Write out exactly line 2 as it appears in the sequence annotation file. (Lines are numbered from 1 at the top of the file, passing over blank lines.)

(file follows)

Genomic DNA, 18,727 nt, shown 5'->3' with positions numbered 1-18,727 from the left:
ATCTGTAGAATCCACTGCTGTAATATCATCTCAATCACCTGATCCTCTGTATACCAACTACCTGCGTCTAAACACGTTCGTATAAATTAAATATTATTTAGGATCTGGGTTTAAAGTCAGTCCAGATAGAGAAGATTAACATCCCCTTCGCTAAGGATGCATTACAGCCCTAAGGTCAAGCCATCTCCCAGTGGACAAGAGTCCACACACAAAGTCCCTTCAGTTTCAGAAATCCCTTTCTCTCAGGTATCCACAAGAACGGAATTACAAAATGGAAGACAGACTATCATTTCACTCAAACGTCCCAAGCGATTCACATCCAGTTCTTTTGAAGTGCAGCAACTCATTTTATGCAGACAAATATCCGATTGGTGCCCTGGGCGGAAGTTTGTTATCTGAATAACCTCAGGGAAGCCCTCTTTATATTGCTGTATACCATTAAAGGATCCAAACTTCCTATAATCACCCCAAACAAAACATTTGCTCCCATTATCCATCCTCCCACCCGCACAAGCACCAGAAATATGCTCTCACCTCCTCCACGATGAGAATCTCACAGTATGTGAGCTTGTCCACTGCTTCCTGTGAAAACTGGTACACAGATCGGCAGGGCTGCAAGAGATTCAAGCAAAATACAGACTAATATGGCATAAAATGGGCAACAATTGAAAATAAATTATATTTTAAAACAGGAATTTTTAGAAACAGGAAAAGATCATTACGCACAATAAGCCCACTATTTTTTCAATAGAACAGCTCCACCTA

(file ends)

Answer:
ATCTGTAGAATCCACTGCTGTAATATCATCTCAATCACCTGATCCTCTGTATACCAACTACCTGCGTCTAAACACGTTCGTATAAATTAAATATTATTTAGGATCTGGGTTTAAAGTCAGTCCAGATAGAGAAGATTAACATCCCCTTCGCTAAGGATGCATTACAGCCCTAAGGTCAAGCCATCTCCCAGTGGACAAGAGTCCACACACAAAGTCCCTTCAGTTTCAGAAATCCCTTTCTCTCAGGTATCCACAAGAACGGAATTACAAAATGGAAGACAGACTATCATTTCACTCAAACGTCCCAAGCGATTCACATCCAGTTCTTTTGAAGTGCAGCAACTCATTTTATGCAGACAAATATCCGATTGGTGCCCTGGGCGGAAGTTTGTTATCTGAATAACCTCAGGGAAGCCCTCTTTATATTGCTGTATACCATTAAAGGATCCAAACTTCCTATAATCACCCCAAACAAAACATTTGCTCCCATTATCCATCCTCCCACCCGCACAAGCACCAGAAATATGCTCTCACCTCCTCCACGATGAGAATCTCACAGTATGTGAGCTTGTCCACTGCTTCCTGTGAAAACTGGTACACAGATCGGCAGGGCTGCAAGAGATTCAAGCAAAATACAGACTAATATGGCATAAAATGGGCAACAATTGAAAATAAATTATATTTTAAAACAGGAATTTTTAGAAACAGGAAAAGATCATTACGCACAATAAGCCCACTATTTTTTCAATAGAACAGCTCCACCTA